I heard an interesting interview recently. Radio show host Terry Meiners interviewed former Gov. Steve Beshear regarding his recent book release. Beshear told Meiners that he has a horse named Magic. He also appears to believe that magical thinking can be used to resolve the thorniest problem our commonwealth has ever confronted: pension debt.
Over the past decade, payments to our pension plans have grown from $573 million to $1.6 billion annually. This represents going from 5.4 percent to 13.8 percent of the annual budget. Many attempts at reform over the past decade have been made, but none have been enough to stop the financial tsunami that is now upon us.
In 2013, as a freshman senator, I worked closely with Senate Majority Leader Damon Thayer and Beshear to help pass Senate Bill 2, the most sweeping pension reform the commonwealth has ever seen. However, due to pressure from the House, it was not sufficient to stem the financial tide.
You can imagine my disappointment when I heard former Gov. Beshear, who knows full well the details as to why we are in this mess, trying to downplay the nature of the pension problem saying “... this is a game…”
His rhetoric is an attempt to turn this most urgent problem into a partisan whirlwind. I can assure you that there is nothing less partisan than our pension debt and an unfunded liability in excess of $45 billion that falls to all taxpayers is not a game.
Given his rhetoric, I feel compelled to give a refresher course of how we have arrived at this problem.
We know that over 20 percent of the unfunded liability is related to budgets that recommended by governors and approved by general assemblies that did not fully fund the commonwealth’s required contribution. The total dollar amount of the underfunding of the pensions was $3.74 billion. Of that amount, Beshear authored budgets that underfunded $3.26 billion, or 87 percent, of the total problem.
Further, we know that nearly 25 percent of the unfunded liability is due to faulty assumptions on payroll growth. Those assumptions were set by an actuarial firm and then approved by a board that was comprised of many members appointed by Beshear.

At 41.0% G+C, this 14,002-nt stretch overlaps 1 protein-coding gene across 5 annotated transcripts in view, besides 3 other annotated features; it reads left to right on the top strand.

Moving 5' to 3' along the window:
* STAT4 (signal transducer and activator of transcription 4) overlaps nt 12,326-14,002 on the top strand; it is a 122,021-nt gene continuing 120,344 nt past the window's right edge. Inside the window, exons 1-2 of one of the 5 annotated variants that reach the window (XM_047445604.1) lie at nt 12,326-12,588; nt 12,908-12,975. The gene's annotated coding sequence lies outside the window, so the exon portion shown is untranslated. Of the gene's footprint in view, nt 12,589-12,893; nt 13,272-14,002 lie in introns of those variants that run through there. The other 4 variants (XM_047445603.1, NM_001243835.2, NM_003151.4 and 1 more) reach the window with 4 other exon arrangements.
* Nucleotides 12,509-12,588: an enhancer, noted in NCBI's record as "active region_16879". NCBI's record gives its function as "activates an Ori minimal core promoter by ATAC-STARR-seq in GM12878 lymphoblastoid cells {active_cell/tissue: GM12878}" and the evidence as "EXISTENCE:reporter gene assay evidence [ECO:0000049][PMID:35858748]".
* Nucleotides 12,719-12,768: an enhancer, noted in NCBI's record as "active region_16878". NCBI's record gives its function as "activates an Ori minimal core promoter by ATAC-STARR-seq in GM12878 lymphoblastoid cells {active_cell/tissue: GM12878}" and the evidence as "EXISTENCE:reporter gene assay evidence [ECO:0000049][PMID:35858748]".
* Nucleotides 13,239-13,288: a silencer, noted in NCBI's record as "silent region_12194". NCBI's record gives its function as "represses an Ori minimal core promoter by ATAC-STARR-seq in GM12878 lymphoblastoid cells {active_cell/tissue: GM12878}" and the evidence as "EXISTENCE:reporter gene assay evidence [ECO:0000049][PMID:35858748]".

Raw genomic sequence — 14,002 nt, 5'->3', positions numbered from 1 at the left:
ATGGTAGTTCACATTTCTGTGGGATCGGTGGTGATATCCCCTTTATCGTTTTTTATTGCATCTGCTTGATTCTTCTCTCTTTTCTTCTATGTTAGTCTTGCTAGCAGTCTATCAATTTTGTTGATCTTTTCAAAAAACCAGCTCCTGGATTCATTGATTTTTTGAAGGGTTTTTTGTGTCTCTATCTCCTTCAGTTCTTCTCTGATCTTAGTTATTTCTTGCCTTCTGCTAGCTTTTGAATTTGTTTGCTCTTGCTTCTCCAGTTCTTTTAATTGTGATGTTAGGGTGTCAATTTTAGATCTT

Those appointees included his own personnel secretary who is now in federal prison after pleading guilty to accepting bribes and illegally contributing to campaigns, including the campaign of now Attorney General Andy Beshear. How could the governor’s personnel manager not know to stop and ask why payroll numbers were incorrect? One can only surmise that he was shielding the governor from tough choices. Or maybe he too believed that the magic money tree would fix the problem.
We also know that 15 percent of the unfunded liability is due to the system failing to meet its projected rates of return. This is like the return you expect on your 401(k) and is the largest factor in the success or failure of a pension system.
When they failed to meet this number year after year, did Beshear’s appointees fire the director of the system or hold him accountable? No, they gave him a 25 percent raise. After all, it’s just a magic game, right?
Recently, Moody’s downgraded the commonwealth’s credit rating, saying that, instead of the $37 billion in unfunded liabilities that Beshear’s board reported, the real number is more like $70 billion, which happens to be the number that Gov. Matt Bevin and the current board believe is more accurate.
Beshear stated in his interview that if he was in charge of the system, he could, “... make us look the best in the country or the worst in the country.” I’ve got a better idea. How about those who know the truth but hide from it get on a horse named Magic and ride back out of town and allow those of us who deal in reality to get to work.
Kentucky Sen. Chris McDaniel is chairman of the Senate Appropriations and Revenue Committee.